A singer’s untold storyMusician Arjun Kaushal opens up about his unstable career and the many challenges he has overcome on his journey.
Arjun Kaushal has been active in the music industry for over three decades, but the composer, lyricist and singer still finds it difficult to sustain himself in the field.
Born in Palpa, Kaushal had a tough childhood. His parents separated while he was very young, after which he moved to Gulmi—where his maternal uncles lived—with his mother. However, because his uncles were struggling economically themselves, they were having a difficult time supporting Kaushal and his mother financially. So, 11-year-old Kaushal took it upon himself to earn his (and his mother’s) living and moved to Delhi, India, where he worked at a mechanic shop.
Kaushal got interested to pursue music during his time in Delhi. He earned enough to sustain himself and his family, and for the first time in his life, he even had some money he could spare to buy things he wanted but didn’t necessarily need. So, he bought himself a harmonium. He had seen people play the instrument growing up, so Kaushal picked up how to play the harmonium after messing around with it for some weeks.
The singer would then spend all of his free time either listening to new music or making it himself with his cherished harmonium. Kaushal returned to Nepal aged 15 and enrolled in a singing school in Palpa. He began working at a mechanic shop there. But he quit that soon too. He thought he had learned enough and set out to make a name for himself in Kathmandu’s music scene.
Kaushal isn’t a formally trained musician and having worked so long in the music industry, he feels formal training isn’t necessary for people who want to pursue a career in it. “At the beginning of my career, I just knew the seven notes—’Sa Re Ga Ma’. But that didn’t stop me. I immersed myself in the field and picked up skills through regular practice,” he says.
After settling in Kathmandu, Kaushal started hanging out with other up-and-coming musicians, including Laxmi Neupane, Durga Gurung, Bhagwan Bhandari, and Man Bahadur Baral. In 2054 BS, he borrowed Rs50,000 from one of his uncles and released his first album, ‘Aaune Dashian Ma’. While it is a self-produced album, his new friends from the industry assisted him with many things during the process.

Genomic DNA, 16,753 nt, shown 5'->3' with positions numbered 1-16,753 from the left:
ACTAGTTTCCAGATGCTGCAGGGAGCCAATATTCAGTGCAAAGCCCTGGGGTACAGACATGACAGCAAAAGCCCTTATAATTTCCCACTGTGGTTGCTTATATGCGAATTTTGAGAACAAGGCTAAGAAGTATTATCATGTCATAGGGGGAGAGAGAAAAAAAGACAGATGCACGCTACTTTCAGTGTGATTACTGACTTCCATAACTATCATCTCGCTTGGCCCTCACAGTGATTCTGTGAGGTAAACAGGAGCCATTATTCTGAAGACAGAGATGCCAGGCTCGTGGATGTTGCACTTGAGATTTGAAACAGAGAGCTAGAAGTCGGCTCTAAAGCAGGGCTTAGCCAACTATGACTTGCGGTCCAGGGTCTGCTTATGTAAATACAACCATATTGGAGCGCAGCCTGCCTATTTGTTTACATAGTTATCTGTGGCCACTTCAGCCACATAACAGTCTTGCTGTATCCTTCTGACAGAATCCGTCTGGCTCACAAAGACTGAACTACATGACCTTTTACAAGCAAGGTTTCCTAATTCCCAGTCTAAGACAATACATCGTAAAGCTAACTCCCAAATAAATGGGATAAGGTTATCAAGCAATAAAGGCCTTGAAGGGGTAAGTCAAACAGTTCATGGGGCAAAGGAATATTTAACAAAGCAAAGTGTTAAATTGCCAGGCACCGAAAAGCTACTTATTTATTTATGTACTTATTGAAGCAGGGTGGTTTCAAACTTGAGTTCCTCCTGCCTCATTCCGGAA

Unfortunately, the album did not do as well as Kaushal had hoped it would. So, he moved to Pyuthan, where his brother lived and started working at a jewellery shop alongside him. Being the social butterfly that he is, Kaushal quickly connected with musicians in the area and requested them to produce his second album, ‘Manai Ta Ho’. A music shop nearby called Sangeet Centre sold physical copies of the album, and this was a big hit in mid and far-western Nepal.
Elated with the success of ‘Manai Ta Ho’, Kaushal moved back to Kathmandu to focus on his music career. Although he isn’t a big Dohori person, he started playing the madal at Dohori centres in Thamel as it was the only job available to him then. He also began writing songs for Ram Chandra Kafle and these songs took off.
Later, in 2059 BS, Kaushal was approached by the music production company Sangeet Saugat to write eight Lok Pop songs for the artists signed to them. Creating the first few tracks was a breeze for Kaushal however, he slowly started running out of original ideas for the other tunes. So, upon a friend’s suggestion, he started creating Deuda songs. This is how Kaushal wrote his first deuda track titled ‘Himchuli Ma Gham’ sung by Kafle.
Kaushal released some more songs with Kafle, including the hits ‘Ma Ta Kalipare’ and ‘Pyuthane Naalko’.
While his work with Kafle got quite a bit of traction, Kaushal wasn’t satisfied with how he didn’t get any recognition as the writer of these popular songs. “People knew my songs but as he was the one singing them, he benefitted from the popularity of these tracks way more than I did. Barely anyone knew my name or that I had worked on these songs,” says Kaushal. But people in the industry were noticing him and he started getting approached by other singers to write songs and lyrics for their releases too.
After working as a songwriter for a few years, Kaushal had saved enough to open his own studio in Kathmandu by 2061. He also started composing more Deuda songs and released them himself. And as Kaushal’s place in the industry was finally stabilising, the Nepali music industry underwent a digital revolution and people stopped buying cassettes to listen to music. Unable to transition with the times, he was forced to shut his studio in 2064.
Sometime later, Kaushal was invited to perform at a music festival in the Far West. While most attendees knew his songs, they were used to Kafle singing these. “I was criticised a lot during and after my set. This is when I thought I should sing the songs I release,” says the musician.
Kaushal finally hit mainstream popularity after getting Rajesh Hamal to star in the music video of his song, ‘Nathiya Wali Se’. This, he thought, would be his road to success. However, the Nepali economy took multiple big hits—economic blockade by India, the 2015 AD earthquake, and Covid lockdowns— right after that which affected the Nepali music industry. So, Kaushal wasn’t able to capitalise on the popularity of ‘Nathiya Wali Se’.
These days, Kaushal is mostly active performing in the far west. There, people still love his songs and remember him as the musician who created hits they grew up with. “I’ve been in this field for a long-time and I’m still unsure of my place here. The fact that I’m still unable to sustain myself in the industry is a little disheartening,” says Kaushal, adding that he is still planning to release more music in the future.
“Sooner or later, my time to shine will come,” said a hopeful Kaushal.